What is it about blame that attracts us to doing it? Blame happens at work, it happens when we hire people to do a job and don’t feel they’ve done it well; parents have been known to blame their kids, kids blame their parents, spouses and significant others blame each other…the government and various political organizations have been known to blame us. What is it about it that’s so appealing…such a draw? We all have blamed someone else in our lives. Some of those times it has been for a real wrong doing. Then there might have been another time or so that it was when you didn’t want to admit your actual level of wrongness. For some of us, the last time we blamed was when we were young(ish), and for some others it was yesterday.  But there are those that seem to do it as a sport. When blame is more than dabbled in, it’s destructive for both the blamer and the blamee.

Blame can be complicated. It can be openly judgmental, which while not good, at least you know who is doing the judging and when they don’t choose to like something or someone. Then there is the passive aggressive blamer. Instead of communicating honestly when they feel upset, angry or disappointed, they blame others for situations rather than taking responsibility for their own actions. It’s a psychological chess game in which neither player ends up being a winner. Blame is about control, don’t you think? If the blamee is made to be responsible for wrongdoing, then the blamer feels in the clear. Who doesn’t like the clear?

Blamers will ask for the advice of others, and even take it, as it’s perhaps an unconscious way to avoid taking blame for their own failures-it’s more proverbial “food for fodder”.  It’s easier to blame someone else for what they didn’t, couldn’t , shouldn’t be or have done.  The reason we ask for advice is because we wish to hear it…we want another point of view, or we want information we don’t have. If we take this advice, we’re responsible for taking it and are appreciative for it. It’s our choice. In a normal situation if it doesn’t work out, we don’t come back afterwards and reprimand the individual for doling out what we believe is wrong information. We’re the ultimate deciders. That’s what grown ups do. We have some lapses, but generally that’s what we do. Let’s not forget, some of our best lessons are learned from our mistakes!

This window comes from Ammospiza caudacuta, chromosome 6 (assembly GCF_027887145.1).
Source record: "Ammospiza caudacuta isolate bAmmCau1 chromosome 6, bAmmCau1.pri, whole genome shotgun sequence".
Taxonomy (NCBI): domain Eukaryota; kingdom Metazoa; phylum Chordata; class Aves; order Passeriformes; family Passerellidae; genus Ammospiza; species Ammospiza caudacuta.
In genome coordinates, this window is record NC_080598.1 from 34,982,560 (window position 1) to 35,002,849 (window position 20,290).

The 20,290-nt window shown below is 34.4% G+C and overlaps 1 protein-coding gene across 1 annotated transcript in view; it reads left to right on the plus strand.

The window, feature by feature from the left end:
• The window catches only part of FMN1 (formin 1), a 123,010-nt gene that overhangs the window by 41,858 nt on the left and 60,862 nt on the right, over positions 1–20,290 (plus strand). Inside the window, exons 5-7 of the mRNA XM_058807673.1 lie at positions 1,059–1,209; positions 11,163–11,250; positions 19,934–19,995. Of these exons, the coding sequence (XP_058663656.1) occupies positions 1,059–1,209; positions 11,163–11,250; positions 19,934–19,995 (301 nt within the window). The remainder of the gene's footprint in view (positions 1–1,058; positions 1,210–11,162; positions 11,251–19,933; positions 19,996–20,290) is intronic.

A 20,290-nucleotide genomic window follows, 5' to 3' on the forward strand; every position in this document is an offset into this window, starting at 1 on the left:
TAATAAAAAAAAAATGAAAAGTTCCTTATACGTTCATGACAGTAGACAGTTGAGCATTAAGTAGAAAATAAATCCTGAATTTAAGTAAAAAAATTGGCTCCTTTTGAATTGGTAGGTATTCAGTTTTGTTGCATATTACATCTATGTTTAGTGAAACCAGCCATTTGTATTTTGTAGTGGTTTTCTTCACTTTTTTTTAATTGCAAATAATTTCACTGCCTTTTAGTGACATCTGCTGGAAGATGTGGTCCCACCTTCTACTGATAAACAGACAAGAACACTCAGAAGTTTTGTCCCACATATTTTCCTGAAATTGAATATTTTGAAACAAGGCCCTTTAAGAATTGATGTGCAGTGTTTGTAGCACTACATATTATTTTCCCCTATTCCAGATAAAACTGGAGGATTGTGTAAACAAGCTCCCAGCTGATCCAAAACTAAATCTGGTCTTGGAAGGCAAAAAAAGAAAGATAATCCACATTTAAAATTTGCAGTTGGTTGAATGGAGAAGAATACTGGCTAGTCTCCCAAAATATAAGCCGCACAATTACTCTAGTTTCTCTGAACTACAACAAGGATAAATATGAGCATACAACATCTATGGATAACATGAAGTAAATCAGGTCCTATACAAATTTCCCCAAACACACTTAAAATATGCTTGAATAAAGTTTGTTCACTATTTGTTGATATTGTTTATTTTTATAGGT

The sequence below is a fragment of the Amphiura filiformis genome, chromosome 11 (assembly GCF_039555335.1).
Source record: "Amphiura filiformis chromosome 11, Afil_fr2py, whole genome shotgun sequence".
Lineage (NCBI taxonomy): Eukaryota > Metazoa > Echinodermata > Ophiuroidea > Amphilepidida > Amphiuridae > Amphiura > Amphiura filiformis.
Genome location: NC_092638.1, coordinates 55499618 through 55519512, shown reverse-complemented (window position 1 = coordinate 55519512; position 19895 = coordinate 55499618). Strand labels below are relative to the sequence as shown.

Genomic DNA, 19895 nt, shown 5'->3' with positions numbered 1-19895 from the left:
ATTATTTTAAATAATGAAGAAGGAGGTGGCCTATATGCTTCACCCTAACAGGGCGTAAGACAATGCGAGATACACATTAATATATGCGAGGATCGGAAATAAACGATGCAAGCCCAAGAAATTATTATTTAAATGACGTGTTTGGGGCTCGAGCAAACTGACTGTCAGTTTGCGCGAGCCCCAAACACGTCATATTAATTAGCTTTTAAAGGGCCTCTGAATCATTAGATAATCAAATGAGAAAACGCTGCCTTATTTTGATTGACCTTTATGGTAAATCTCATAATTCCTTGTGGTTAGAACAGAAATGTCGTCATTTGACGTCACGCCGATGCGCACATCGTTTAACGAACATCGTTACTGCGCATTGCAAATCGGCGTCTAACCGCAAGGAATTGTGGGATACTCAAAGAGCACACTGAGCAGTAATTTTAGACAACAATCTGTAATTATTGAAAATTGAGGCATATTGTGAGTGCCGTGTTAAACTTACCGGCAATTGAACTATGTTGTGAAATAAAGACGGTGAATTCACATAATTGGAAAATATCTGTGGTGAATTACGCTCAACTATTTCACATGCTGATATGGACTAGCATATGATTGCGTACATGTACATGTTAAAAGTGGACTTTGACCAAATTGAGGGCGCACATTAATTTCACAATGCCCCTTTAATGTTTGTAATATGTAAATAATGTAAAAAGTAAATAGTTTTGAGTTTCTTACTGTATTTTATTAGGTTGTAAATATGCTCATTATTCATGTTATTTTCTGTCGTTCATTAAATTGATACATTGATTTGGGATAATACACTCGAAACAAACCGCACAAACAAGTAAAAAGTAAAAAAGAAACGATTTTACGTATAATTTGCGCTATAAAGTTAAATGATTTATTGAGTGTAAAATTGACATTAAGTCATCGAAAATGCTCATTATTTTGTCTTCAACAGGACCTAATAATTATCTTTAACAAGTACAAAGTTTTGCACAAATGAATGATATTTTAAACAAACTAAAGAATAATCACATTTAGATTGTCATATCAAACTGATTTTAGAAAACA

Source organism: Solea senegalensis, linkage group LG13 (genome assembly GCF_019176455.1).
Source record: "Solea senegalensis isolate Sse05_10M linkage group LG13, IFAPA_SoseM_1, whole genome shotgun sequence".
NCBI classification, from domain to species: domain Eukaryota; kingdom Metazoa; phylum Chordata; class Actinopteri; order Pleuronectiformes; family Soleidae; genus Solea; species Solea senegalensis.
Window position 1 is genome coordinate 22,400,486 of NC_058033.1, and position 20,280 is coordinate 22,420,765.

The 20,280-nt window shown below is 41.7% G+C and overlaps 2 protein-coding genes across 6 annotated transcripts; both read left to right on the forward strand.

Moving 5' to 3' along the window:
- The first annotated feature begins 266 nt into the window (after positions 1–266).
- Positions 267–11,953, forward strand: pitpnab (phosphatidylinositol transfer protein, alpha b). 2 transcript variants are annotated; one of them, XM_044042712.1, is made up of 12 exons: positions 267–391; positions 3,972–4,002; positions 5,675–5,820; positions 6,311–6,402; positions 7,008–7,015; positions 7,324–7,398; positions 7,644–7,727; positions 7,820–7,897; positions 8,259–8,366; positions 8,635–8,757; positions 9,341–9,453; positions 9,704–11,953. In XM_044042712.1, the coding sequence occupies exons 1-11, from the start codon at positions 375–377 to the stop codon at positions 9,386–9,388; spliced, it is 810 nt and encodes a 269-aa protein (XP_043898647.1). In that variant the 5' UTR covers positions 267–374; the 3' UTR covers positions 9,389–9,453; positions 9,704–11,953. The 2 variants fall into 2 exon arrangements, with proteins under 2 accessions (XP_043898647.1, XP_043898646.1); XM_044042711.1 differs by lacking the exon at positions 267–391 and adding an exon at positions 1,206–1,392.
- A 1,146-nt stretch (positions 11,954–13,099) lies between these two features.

Blamers are prepared to fault anyone for their problems. It’s too anxiety producing to conclude that they were mistaken. It’s an ironic twist that they will blame themselves for having listened to the poor advice of others. They may say that in the future they won’t consider anyone else’s suggestions-they will follow their own instincts next time…but that actually doesn’t seem to happen.  It’s the blaming that helps give them a feeling of self-worth. If they were to have followed their own feelings, they might have made the same mistakes.Then who to blame?

Some ways to deal with a blamer’s blame is to point it out. Also, let them know that they had the choice when they took a course of action. If their answer is that they felt pushed, then tell them they had the choice not to be pushed…they can take control of their own lives. If the blamer blames you for your decision or input, then you know not to give them advice again. Blamers have perfected that “come into my parlor said the spider to the fly” attitude. You step into the parlor-who knows how you may come out. If a blamer pushes to ask for your advice (blamers like to do this), then it’s important to say something to the affect that in the past when you’ve been asked for advice it often has turned into blame and you don’t want to go there-you’d rather that not be a part of your relationship or friendship. You may want to also think: do you want this kind of a relationship? Do you want to always have to think about what you say because it could be used against you? What are your thoughts about the Blame Drain? Have you experienced it?